In 2007, musician Rob Zombie decided to do the unthinkable. He was going to produce, write, and direct a remake of John Carpenter’s classic slasher film “Halloween”. Horror fans were in an uproar. How could he remake one of the greatest horror movies ever made? How could he turn Haddonfield into a town of white trash and disease? How DARE he give Michael Myers a back story? When the film opened on August 30, 2007, horror audiences were as ready as lynch mob to hang Zombie. The film grossed nearly $30 million opening weekend but somewhat poor word of mouth had the film top out at $57 million. So, looking back on the film four years later, is it the cinematic abortion that horror movie audiences proclaimed it to be? Not. At. All.
On Halloween in Haddonfield, Illinois, having already shown signs of psychopathic tendencies, ten-year-old Michael Myers (Daeg Faerch) murders a school bully named Wesley (Daryl Sabara), later his own sister Judith (Hanna R. Hall), his mother’s boyfriend Ronnie (William Forsythe), and Judith’s boyfriend Steve (Adam Weisman). After one of the longest trials in the state’s history, Michael is found guilty of first degree murder and sent to Smith’s Grove – Warren County Sanitarium under the care of child psychologist Dr. Samuel Loomis (Malcolm McDowell).
Michael initially cooperates with Dr. Loomis, claiming no memory of the killings; his mother, Deborah (Sheri Moon Zombie), visits him regularly. After a year, Michael becomes fixated on his papier-mâché masks, closing himself off from everyone, even his mother. When Michael kills a nurse (Sybil Danning) as Deborah is leaving from one of her visits, she can no longer handle the situation and commits suicide. For the next fifteen years, Michael (Tyler Mane) continues making his masks and not speaking to anyone. Dr. Loomis, having continued to treat Michael over the years, attempts to move on with his life and closes Michael’s case. Later, while being prepared for transfer to maximum security, Michael escapes Smith’s Grove, killing the sanitarium employees and a truck driver (Ken Foree) for his clothes, and heads to Haddonfield. On Halloween, Michael arrives at his old home, now abandoned, and recovers the kitchen knife and Halloween mask he stored under the floorboards the night he killed his sister.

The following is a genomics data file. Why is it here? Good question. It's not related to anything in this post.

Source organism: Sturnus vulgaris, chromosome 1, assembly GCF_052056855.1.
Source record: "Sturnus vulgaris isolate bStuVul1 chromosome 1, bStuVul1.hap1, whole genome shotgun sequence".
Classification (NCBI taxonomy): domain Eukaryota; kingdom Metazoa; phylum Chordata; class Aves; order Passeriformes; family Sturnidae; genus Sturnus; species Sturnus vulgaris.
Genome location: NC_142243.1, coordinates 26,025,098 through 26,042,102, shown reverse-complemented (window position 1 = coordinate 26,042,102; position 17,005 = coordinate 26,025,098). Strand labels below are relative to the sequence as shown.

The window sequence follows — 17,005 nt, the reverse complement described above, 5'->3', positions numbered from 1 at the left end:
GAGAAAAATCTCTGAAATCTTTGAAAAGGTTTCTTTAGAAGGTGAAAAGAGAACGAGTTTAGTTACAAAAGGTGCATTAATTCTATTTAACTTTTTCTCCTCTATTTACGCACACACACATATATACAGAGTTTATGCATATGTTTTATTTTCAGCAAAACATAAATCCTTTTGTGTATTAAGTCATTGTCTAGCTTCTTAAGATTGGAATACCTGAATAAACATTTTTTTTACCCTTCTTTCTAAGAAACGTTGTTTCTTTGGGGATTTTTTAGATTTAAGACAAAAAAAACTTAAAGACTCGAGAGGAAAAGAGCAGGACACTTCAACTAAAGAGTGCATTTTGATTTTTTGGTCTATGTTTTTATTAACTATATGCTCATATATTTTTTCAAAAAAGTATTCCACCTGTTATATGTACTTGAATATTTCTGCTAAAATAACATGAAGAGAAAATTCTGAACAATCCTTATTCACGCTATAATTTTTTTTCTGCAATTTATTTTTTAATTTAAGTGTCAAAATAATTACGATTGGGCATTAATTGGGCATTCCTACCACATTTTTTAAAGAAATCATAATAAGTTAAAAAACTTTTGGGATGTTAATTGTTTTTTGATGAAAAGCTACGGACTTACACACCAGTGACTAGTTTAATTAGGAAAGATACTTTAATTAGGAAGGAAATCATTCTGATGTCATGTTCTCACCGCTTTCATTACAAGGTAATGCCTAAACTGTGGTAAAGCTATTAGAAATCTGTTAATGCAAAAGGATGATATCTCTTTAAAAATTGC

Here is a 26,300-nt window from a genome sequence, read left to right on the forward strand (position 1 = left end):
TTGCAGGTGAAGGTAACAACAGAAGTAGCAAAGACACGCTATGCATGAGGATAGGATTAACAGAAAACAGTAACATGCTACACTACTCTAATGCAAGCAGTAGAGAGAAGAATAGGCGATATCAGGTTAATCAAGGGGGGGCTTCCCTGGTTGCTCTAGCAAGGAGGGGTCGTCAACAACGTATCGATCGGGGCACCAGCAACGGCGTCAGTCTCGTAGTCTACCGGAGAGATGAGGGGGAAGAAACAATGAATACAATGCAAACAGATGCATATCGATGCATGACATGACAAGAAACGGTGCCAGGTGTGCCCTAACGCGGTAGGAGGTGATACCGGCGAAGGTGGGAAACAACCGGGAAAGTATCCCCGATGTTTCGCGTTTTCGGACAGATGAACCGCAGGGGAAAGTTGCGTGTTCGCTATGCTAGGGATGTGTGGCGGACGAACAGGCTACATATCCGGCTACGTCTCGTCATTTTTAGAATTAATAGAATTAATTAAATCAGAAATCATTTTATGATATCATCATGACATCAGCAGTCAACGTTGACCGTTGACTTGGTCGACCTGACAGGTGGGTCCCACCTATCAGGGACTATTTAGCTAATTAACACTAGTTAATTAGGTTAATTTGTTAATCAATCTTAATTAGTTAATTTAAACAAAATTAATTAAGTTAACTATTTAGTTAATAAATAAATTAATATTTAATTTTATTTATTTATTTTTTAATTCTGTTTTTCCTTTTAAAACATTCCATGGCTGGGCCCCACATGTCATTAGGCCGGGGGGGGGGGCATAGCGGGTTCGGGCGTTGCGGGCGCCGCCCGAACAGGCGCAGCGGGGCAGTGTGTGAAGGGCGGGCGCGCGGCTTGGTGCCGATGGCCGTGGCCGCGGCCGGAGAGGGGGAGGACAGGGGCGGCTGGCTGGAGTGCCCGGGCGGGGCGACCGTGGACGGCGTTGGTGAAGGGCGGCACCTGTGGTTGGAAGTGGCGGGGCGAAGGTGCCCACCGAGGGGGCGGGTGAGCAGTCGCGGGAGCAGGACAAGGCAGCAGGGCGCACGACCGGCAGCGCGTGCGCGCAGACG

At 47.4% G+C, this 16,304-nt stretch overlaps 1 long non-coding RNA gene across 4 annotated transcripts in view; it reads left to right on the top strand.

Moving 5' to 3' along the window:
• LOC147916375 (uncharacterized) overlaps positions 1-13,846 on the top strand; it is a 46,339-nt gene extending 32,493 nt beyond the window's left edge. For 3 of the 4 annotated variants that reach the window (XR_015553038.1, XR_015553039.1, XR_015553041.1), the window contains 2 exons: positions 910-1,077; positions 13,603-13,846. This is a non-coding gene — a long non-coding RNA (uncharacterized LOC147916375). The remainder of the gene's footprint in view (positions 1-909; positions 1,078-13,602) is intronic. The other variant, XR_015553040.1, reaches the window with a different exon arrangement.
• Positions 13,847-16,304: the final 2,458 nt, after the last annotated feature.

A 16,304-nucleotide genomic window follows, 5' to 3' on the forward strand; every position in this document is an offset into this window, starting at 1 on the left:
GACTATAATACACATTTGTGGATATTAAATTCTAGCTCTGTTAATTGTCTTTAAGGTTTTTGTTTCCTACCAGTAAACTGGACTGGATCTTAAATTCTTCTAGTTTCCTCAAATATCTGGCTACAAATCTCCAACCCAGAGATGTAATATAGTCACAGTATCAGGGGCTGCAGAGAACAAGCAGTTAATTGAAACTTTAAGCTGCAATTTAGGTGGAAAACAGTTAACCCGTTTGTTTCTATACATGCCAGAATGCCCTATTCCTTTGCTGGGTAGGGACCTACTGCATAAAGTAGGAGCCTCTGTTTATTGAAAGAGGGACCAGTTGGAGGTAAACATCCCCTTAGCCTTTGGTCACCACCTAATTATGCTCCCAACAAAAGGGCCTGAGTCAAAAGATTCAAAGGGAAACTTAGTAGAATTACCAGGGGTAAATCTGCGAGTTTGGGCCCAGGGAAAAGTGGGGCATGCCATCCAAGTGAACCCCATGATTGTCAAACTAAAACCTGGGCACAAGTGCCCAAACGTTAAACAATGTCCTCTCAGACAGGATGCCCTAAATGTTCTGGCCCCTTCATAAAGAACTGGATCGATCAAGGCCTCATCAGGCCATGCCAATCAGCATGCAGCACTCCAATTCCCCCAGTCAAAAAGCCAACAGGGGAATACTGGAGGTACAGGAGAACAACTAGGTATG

The story shifts to Laurie Strode (Scout Taylor-Compton), and her friends Annie Brackett (Danielle Harris) and Lynda Van Der Klok (Kristina Klebe) on Halloween. Throughout the day, Laurie witnesses Michael watching her from a distance. That night, she heads to the Doyle residence to watch their son Tommy (Skyler Gisondo). Meanwhile, Lynda meets with her boyfriend Bob (Nick Mennell) at Michael’s childhood home. Michael appears, murders them, and then heads to the Strode home, where he murders Laurie’s parents, Mason (Pat Skipper) and Cynthia (Dee Wallace). Having been alerted to Michael’s escape, Dr. Loomis comes to Haddonfield looking for Michael. After obtaining a handgun, Loomis attempts to warn Sheriff Brackett (Brad Dourif) that Michael has returned to Haddonfield. Brackett and Dr. Loomis head to the Strode home, with Brackett explaining along the way that Laurie is actually Michael Myers’ baby sister. After this, the shit really does hit the fan.
Rob Zombie’s Halloween is quite simply brilliant. I am one of the few horror fans out there that prefer Rob Zombie’s “Halloween” to John Carpenter’s “Halloween”. I know, it’s blasphemy and I will go down in horror hell for saying such a thing. But I personally love the back story that Zombie gave Michael and feel as though everything about the film (from the acting to the directing to use of music) is just about perfect. This is the rare remake that actually takes chances and dares its audience to actually FEEL something. For what it is worth, I’ll take this over the limp and uninspired “Friday the 13th” remake any day.